The Ocala Graded Bull & Select Heifer Sale is held annually but at this year’s 60th anniversary, more bulls were auctioned off than any other year.
“We’ve had less than 100 bulls for the last seven years, and this year we have 165 or so bulls,” said Mark Shuffitt, a livestock agent for the University of Florida Institute of Food and Agricultural Sciences’ Marion County Extension Office.
Shuffitt said the reason for this increase is due to the sale being held in October, as opposed to traditionally being held in January.
Cattle farmers are more likely to purchase bulls in the fall so that their calves are born the following fall. Calves born in the fall grow up healthier because they spend the first months of their lives in cooler weather, he said.
Consigners, or people selling bulls, came from as far as Ohio and Missouri, and 11 breeds of cattle were present at the auction, Shuffitt said.
“The cattle market is very good, and Florida has a very large cattle industry with a very large bull market,” said Todd Thrift, a UF/IFAS extension beef cattle specialist. “We have always been a market where bulls come from out of state.”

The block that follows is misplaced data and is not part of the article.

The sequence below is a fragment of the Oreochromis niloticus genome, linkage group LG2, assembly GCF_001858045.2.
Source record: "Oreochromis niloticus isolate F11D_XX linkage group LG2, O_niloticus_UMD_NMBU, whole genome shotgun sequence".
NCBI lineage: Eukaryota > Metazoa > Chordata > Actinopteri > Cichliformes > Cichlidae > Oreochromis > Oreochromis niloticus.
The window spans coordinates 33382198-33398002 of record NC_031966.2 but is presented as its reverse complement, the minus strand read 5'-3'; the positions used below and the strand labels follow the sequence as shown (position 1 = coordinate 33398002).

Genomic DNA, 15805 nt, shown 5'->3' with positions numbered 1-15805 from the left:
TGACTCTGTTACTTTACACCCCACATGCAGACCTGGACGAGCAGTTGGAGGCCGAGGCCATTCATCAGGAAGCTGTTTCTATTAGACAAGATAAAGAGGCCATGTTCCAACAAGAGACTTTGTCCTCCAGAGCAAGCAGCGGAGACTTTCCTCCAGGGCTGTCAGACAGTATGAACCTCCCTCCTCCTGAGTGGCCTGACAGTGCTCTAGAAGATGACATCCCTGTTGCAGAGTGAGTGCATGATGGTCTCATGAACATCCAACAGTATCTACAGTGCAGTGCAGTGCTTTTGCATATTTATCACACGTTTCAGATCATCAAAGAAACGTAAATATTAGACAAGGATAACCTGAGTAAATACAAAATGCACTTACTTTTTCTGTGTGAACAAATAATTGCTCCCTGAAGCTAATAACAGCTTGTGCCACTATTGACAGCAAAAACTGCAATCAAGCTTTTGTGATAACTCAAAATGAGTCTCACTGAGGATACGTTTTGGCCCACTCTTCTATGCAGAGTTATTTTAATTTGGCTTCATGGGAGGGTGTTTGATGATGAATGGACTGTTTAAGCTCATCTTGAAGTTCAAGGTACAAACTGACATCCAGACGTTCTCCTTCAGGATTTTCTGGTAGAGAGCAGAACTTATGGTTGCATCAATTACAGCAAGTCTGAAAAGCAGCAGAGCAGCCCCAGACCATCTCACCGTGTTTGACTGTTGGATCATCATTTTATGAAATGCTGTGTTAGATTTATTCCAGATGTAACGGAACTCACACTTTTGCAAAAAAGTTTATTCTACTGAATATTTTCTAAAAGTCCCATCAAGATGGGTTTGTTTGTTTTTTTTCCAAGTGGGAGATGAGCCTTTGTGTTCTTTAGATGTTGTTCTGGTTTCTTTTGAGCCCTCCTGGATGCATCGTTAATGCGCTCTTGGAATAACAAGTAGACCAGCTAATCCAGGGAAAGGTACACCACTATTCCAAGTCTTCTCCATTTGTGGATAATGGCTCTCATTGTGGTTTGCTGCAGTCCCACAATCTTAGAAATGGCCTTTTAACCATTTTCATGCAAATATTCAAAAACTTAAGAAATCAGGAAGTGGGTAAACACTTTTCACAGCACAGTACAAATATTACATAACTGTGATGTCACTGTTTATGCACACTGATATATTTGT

Terry Teuton, a Marion County native and one of the five graders at the sale, said he is confident in the quality of the bulls being auctioned off this year.
“I think we have the best set of bulls we’ve had in many, many, many years,” he said.
Bulls are graded like exams in school are, and Shuffitt said the sale will only auction off bulls that receive a grade of C or higher. The highest grade a bull can get is an A+.
Thrift said bulls could sell between $4,000 and $5,000. However, he said the bull that sold for the highest price at this year’s auction was an angus bull from Black Crest Farms in Sumter, South Carolina that went for $61,000.
“Cattle sellin’ high right now,” said Keith Prasse, a cattleman at the sale consigning beefmaster bulls, a hearty and heat-resistant breed of cattle, from Apalachee Beefmasters in Bethlehem, Georgia.
The bull sale is put on by the Marion County Cattlemen’s Association, and all of the work is done by volunteers.
“There’s an awful lot of people who put in an awful amount of volunteer hours to make this happen,” Shuffitt said. “There’s not a paid person on staff.”
The sale is an important part of the community because it’s one of the biggest fundraisers for the Marion County Cattleman’s Association, Shuffitt said. It uses the money to sponsor youth cattle shows, to give out scholarships and to put on two family dinners during the year.
Having a bull sale in North Central Florida also does a lot to help local cattle farmers. Thrift said transportation costs for cattle can be expensive, so Florida cattlemen can save a lot of money by attending the Ocala sale.
“It mainly helps our people in the cattle business and the agricultural industry to have bulls for our own areas, but it helps impact the whole state as well,” Teuton said. “Most of the bulls that leave here today will probably be within 50 miles of this sale.”
The next annual sale will be held on Oct. 25, 2016.